"Vertical," is "heavily influenced from vertical lines. There is a solo section in which I try to bring a harmonic release. There is a long melody between flute and guitar. It's a unique form compared to the other songs and defines the writing on the whole record."
A couple of tunes, "Waiting For Victoria" and "My Little Girl's Lullaby," were directly inspired by Albert's daughter. "I wrote
'Waiting For Victoria' while my wife was pregnant, and I composed the lullaby all in one sitting at 3:30 am at home," Albert
says. "My wife was feeding our three-month-old baby and I was practicing. I ran out of all the ballads I had written so I started
to improvise while looking at my baby. My wife went back to bed, but I recorded the song that night as a demo. The next day I
sent it to the producer." Another key track on the record, "Where I Belong," sums up Albert's love for his adopted home of
New York City, where he moved in 2007 after a decade in Los Angeles. After all, he points out, "New York, with all of its tall
buildings, is very vertical."
It all started for Albert, however, in a much less crowded environment: Porto Alegre, Brazil, where he first took to the guitar at the age of 14, purchasing his first instrument from an ice cream vendor. The sounds of Brazil - including the music of the
streets as well as the recordings of icons Milton Nascimento and Antonio Carlos Jobim - naturally influenced his playing
early on, and are still prominent in his musical style today. Classical music also made a deep impression on him and jazz had a momentous impact, as artists such as Miles Davis and guitar legend Wes Montgomery came into Albert's life.
Albert's move to L.A. at age 28 came after he'd already worked as a sideman to Nascimento (who guest appeared on Albert's debut album, Soulful People) and other major artists. A mere three months after his arrival in the States, Albert landed a gig with the popular soul-rock band War, which lasted a full year. He recorded his first album as a leader, Soulful People, while in California, and logged two others between that record and Vertical, namely A Beautiful Cloudy Day and The Color of Things.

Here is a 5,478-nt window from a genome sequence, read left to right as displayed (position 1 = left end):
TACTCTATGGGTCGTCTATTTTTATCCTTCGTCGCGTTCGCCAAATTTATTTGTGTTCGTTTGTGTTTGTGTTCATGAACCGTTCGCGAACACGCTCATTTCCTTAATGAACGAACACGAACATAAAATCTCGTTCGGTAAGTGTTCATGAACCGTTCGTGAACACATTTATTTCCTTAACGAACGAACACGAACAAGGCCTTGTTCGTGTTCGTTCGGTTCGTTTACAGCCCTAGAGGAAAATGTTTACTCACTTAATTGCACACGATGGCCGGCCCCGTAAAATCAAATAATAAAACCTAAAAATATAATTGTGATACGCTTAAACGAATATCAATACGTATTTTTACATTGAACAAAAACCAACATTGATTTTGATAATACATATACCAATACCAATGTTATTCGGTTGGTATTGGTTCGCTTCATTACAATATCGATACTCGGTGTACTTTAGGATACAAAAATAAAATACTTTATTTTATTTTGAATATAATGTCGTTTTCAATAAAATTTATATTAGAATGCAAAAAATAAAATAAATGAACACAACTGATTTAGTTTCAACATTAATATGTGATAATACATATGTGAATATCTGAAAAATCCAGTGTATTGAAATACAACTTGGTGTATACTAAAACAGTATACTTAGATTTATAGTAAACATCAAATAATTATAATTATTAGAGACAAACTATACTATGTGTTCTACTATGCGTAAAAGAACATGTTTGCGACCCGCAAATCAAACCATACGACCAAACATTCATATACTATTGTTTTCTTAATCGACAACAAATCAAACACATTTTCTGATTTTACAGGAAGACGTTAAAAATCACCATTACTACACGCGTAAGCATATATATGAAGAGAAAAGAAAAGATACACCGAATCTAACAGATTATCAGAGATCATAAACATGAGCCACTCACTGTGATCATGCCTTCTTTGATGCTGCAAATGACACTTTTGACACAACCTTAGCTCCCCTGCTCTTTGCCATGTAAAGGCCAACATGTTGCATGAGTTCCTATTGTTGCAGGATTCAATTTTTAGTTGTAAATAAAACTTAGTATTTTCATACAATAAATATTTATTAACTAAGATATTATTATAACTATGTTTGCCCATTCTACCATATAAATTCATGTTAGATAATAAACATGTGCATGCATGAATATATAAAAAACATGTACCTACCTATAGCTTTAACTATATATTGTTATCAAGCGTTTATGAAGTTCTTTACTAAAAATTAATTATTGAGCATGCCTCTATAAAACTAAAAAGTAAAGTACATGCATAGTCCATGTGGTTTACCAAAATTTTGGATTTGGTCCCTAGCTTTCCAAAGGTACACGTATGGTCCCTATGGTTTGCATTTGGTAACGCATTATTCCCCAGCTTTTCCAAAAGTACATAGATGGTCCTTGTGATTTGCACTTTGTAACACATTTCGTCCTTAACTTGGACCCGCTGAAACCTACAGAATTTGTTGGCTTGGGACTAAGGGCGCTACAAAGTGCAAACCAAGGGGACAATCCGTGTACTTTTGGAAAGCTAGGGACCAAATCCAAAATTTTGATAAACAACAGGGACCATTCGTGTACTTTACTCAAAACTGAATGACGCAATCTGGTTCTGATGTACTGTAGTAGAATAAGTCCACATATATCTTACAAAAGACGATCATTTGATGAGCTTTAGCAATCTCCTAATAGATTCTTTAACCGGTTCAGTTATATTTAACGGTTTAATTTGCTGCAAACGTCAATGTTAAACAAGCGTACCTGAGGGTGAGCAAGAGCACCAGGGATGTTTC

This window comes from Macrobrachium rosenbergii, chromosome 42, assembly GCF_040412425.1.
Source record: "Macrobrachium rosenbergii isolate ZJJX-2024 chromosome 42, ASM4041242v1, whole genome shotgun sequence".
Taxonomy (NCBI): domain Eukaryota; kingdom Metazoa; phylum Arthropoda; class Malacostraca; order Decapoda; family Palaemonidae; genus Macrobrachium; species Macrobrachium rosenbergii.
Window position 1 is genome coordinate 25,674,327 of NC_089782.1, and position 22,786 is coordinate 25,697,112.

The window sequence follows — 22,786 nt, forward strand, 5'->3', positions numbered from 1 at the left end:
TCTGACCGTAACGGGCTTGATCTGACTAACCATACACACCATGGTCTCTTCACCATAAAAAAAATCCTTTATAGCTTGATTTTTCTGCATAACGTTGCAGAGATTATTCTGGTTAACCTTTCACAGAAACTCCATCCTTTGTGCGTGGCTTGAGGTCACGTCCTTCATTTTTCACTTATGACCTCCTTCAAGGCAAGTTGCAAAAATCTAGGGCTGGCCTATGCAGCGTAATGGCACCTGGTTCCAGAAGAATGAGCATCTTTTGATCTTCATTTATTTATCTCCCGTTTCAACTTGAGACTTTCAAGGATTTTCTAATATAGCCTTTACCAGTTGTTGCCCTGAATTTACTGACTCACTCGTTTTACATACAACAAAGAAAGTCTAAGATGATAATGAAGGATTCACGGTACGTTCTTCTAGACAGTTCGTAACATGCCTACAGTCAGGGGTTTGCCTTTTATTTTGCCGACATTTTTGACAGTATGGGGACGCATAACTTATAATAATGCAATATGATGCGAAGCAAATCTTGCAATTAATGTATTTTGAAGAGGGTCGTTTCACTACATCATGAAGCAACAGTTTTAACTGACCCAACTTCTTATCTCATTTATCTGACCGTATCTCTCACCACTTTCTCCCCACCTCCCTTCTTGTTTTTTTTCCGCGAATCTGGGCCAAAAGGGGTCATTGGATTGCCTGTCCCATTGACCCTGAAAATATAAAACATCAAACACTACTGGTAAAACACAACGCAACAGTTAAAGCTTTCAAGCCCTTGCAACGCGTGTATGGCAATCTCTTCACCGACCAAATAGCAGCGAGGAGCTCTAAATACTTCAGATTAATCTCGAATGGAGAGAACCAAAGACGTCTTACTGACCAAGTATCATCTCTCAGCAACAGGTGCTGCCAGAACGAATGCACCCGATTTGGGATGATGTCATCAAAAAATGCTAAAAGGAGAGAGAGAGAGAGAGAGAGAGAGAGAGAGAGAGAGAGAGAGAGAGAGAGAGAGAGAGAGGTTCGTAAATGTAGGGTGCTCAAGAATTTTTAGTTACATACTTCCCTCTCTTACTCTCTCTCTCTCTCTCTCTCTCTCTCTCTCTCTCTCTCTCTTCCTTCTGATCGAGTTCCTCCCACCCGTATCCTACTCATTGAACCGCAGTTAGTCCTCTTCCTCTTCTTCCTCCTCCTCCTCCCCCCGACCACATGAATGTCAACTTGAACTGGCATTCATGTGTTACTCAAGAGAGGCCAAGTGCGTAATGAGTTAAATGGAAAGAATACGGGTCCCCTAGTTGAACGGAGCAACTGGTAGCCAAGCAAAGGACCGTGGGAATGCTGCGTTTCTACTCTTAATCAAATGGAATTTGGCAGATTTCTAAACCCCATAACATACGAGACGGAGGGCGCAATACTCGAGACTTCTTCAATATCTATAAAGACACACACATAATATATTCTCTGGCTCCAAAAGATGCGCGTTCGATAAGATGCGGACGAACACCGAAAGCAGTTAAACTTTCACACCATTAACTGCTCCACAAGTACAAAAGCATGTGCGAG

During his L.A. years, Albert also played and/or recorded with dozens of top-name artists, a who's who running the gamut from Dionne Warwick to Herb Alpert, Rod Stewart, Alphonso Johnson, Dave Weckl, Kenny Garrett, Raphael Saadiq,
Robben Ford, and James Ingram, as well as Brazilian greats Milton Nascimento, Airto Moreira, Flora Purim and Claudio
Roditi. Albert's gigs in Los Angeles were always sold-out affairs with lines often snaking around the block. But he wanted
more for himself, and now, he says, he's begun to achieve it. Vertical, he says without hesitation, is his finest album to date,
and his personal favorite.
“Vertical is more raw than my older records. My other records had big productions but this time it's just a quartet. For this
album, there isn't a stitch of music written down; I'm writing and performing out of my head. Also, a lot of Vertical is thinking
of the guitar as an orchestra. I can envision a string quartet on my guitar. It's almost like a chamber ensemble. I had all 13 songs done before I worked with the band in the studio."
Once he did fuse his ideas with the other musicians, the concepts he'd formulated - counterpoint, the music's vertical motion - all came into focus more clearly. "Everything goes vertically," Albert says. "If you watch my fingers while I play, there are a
lot of jumps. Vertical means a musical interval where two notes sound simultaneously. Usually music moves vertically in my
mind. Besides," he adds, "now that I'm now a father, I always need to stand up straight."
For more information on Daywood Drive Records, please visit www.daywooddrive.com
Media Contact: Jesse P. Cutler, JP Cutler Media, 415.655.3431, email@example.com